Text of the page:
August 08

Sharing the Stories of Women in Neuroscience

One year ago, Dr. Nancy Padilla was reviewing a list of speaker names for a seminar series organized by postdoctoral fellows in her department. She saw nothing wrong with the list as it was full of prominent and excellent neuroscientists – that is, until her colleague pointed out that the list did not include a […]

August 01

Why are you yawning right now?

As a graduate student, spending an early morning or late night in the lab is not uncommon. During those hours, it’s also not uncommon to catch me in the midst of a yawn (or many). This makes sense, though; I’m tired from little sleep or a long day. However, you may be surprised to learn […]

July 25

In a world of “blind imagination”: The science of Aphantasia

[En Español] Picture yourself in your childhood home. Imagine your bedroom – your bed, perhaps some posters on the wall, and whatever other salient features you can conjure with your mind’s eye.  Do you see yourself in it, or are you seeing it as though through your own eyes…or do you not “see” anything at […]

July 18

Our Sensitive Stomach: The Enteric Nervous System

     There is a lot more to the gut than will be covered here – hormone signals, the microbiome, and gut contributions to nervous system diseases will be topics for later articles. Worry not – these functions are not forgotten, but for the ease of digestion (sorry) and clarity of each topic, will be segmented into […]

July 12

How do you feel? Interoception- the new science of emotion

[En español] What happens when someone asks, “How do you feel?” Besides possibly uttering the rote response, “good, how are you”—what is the process of sensing how you’re really feeling in that moment? It seems to involve interoception—the sense of the physiological condition of the body. Interoception mediates many different sensations—pain, temperature, itch, hunger, sexual […]

July 04

Gay Animals and the Science of Sexuality

Earlier this year, a New York Times headline struck my attention: The Gay Penguins of Australia. The story details the lives of Sphen and Magic, two male Gentoo penguins at the Sea Life Sydney Aquarium in Australia. Sphen is 6 years old and rather quiet. Magic likes to chase after toys and is 3 years […]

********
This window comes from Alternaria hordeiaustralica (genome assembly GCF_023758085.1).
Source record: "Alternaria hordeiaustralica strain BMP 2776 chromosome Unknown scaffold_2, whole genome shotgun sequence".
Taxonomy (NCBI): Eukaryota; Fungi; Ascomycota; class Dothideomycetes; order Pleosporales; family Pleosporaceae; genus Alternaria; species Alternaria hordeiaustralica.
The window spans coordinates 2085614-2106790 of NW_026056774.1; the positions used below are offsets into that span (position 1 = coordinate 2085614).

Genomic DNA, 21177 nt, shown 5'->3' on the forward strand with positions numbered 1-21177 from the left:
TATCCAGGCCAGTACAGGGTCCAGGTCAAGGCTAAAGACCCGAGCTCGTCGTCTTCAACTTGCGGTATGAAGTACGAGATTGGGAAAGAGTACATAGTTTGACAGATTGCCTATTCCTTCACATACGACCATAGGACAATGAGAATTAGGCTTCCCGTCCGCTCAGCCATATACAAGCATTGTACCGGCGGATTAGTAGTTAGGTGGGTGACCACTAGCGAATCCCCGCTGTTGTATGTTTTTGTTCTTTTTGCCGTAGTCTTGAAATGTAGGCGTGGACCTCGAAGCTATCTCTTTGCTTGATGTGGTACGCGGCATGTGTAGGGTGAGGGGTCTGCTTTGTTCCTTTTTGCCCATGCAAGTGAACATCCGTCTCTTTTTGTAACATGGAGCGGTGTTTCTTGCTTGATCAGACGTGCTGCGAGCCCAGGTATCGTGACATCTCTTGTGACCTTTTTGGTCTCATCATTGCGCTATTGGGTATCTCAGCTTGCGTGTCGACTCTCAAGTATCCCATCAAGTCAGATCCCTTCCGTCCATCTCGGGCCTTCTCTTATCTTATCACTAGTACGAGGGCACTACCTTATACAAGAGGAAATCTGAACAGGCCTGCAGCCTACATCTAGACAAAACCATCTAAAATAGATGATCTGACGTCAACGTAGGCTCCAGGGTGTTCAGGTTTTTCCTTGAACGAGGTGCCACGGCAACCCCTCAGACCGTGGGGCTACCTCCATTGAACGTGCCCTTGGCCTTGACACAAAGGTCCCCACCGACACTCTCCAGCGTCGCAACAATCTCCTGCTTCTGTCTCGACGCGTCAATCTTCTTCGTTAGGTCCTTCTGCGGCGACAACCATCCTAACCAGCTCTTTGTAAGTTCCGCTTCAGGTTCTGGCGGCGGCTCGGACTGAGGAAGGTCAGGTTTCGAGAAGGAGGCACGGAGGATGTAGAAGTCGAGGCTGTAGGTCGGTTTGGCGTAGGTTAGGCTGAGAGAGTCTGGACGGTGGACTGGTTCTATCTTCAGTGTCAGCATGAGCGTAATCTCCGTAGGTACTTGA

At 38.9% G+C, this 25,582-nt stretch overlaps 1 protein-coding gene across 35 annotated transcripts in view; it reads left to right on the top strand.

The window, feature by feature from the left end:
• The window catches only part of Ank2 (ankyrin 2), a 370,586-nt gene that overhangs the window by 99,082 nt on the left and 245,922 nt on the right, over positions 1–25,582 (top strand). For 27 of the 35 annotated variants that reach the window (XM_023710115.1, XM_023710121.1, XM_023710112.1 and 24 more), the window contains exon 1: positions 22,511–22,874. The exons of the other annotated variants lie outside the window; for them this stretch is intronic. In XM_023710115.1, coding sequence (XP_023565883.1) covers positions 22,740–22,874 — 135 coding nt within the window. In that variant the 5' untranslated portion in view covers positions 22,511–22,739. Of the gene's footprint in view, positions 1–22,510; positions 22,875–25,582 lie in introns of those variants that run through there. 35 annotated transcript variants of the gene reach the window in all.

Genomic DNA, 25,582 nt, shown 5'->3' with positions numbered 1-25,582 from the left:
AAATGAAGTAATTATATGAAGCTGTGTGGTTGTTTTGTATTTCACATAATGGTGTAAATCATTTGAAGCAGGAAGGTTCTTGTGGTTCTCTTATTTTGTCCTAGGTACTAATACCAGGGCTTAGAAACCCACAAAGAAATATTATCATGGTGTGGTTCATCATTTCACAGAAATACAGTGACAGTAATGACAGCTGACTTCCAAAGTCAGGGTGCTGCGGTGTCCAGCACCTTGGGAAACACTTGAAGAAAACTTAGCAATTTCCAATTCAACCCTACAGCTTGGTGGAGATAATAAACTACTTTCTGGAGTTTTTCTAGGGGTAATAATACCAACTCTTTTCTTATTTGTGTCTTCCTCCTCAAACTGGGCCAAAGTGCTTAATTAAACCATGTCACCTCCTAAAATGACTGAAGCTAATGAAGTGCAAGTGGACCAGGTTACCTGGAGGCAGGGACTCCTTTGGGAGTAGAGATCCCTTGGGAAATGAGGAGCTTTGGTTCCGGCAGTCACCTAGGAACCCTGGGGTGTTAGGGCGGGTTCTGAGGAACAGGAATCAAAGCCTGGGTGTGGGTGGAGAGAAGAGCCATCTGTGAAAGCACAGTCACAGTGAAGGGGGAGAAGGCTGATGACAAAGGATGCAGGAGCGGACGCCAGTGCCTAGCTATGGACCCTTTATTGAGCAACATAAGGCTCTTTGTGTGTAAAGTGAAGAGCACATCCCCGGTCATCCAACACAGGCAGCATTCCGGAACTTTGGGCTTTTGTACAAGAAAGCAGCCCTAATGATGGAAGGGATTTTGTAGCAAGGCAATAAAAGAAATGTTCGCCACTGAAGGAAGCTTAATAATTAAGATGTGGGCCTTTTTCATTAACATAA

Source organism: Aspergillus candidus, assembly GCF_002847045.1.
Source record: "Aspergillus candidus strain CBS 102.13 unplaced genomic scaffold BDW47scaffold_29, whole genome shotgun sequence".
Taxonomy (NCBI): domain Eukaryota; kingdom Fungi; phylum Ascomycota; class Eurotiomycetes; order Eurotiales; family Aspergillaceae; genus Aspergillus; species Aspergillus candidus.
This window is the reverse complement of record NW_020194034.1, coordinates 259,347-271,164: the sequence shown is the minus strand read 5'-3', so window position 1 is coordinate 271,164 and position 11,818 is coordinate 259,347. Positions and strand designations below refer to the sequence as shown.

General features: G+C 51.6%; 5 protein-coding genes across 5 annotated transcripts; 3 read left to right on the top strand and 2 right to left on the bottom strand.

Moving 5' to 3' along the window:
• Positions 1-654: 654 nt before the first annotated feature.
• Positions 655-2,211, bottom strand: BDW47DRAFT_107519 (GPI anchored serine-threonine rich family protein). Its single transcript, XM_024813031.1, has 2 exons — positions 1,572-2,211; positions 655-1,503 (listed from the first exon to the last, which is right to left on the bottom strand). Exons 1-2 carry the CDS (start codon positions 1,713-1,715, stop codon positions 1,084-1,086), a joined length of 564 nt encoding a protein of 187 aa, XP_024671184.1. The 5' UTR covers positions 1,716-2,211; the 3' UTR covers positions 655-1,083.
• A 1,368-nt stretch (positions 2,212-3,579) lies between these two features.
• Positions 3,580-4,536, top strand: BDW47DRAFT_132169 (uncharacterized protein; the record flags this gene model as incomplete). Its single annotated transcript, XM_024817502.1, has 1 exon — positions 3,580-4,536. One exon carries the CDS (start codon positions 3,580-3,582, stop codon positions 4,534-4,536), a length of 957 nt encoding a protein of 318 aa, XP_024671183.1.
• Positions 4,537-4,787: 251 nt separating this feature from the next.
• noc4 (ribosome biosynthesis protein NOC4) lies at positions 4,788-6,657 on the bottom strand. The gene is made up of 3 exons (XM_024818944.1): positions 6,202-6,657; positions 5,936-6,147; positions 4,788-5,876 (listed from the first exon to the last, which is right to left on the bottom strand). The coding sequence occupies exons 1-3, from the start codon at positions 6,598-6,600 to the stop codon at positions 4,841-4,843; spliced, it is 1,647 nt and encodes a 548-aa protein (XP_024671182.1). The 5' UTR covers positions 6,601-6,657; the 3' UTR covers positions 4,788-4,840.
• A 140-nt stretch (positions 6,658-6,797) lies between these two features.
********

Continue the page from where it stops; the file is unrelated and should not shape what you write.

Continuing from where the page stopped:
June 27

NeurosciANTS

[En español] You probably walk past thousands of ants every day and give them no more than a passing glance, but the ecological impact of an entire ant colony is comparable to that of enormous animals like elephants. Together in colonies that can surpass 300 million individuals, ants have a profound effect on the landscapes […]

June 20

Exosomes: Helping you stay in touch with your trillions of closest friends.

[En español] There are roughly 37.2 trillion cells in the human body. That’s nearly 5 thousand times the total number of people on the entire planet, and all these cells must somehow work together to make you “You.” Each cell has a set role to play in keeping you healthy and functioning, but how do […]

June 13

BrainEx: Restoring Brain Circulation After Death

[En español] In May of 2018, headlines across the internet warned of a creepy new “brain in a bucket” experiment, in which scientists had “reanimated” the disembodied brains of pigs from slaughterhouses, and surely promised a “living hell” for humans. Very little was known about this study at the time, as the lead scientist, Nenad […]

June 06

Speech Synthesis from Brain Activity

[En español] The existing technology that assists people with speech disabilities is reliant on brain-computer interfaces which translate eye and facial muscle movements into words. However, this translation is limited in speed – approximately 10 words per minute, which is considerably lower than the rate of naturally produced speech (150 words per minute). The process […]